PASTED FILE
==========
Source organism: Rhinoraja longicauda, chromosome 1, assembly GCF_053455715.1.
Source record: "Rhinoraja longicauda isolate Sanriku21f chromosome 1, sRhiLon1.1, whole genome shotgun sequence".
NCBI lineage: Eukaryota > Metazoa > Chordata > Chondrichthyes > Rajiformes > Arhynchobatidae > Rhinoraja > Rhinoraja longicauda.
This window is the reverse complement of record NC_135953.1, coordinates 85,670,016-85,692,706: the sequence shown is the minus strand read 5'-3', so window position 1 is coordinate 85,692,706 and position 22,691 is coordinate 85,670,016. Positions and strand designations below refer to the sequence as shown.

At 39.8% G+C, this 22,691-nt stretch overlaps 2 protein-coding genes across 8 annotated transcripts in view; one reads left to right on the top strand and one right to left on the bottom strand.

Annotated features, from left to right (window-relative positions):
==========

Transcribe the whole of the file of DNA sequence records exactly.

Source organism: Rhinoraja longicauda, chromosome 1, assembly GCF_053455715.1.
Source record: "Rhinoraja longicauda isolate Sanriku21f chromosome 1, sRhiLon1.1, whole genome shotgun sequence".
NCBI lineage: Eukaryota > Metazoa > Chordata > Chondrichthyes > Rajiformes > Arhynchobatidae > Rhinoraja > Rhinoraja longicauda.
This window is the reverse complement of record NC_135953.1, coordinates 85,670,016-85,692,706: the sequence shown is the minus strand read 5'-3', so window position 1 is coordinate 85,692,706 and position 22,691 is coordinate 85,670,016. Positions and strand designations below refer to the sequence as shown.

At 39.8% G+C, this 22,691-nt stretch overlaps 2 protein-coding genes across 8 annotated transcripts in view; one reads left to right on the top strand and one right to left on the bottom strand.

Annotated features, from left to right (window-relative positions):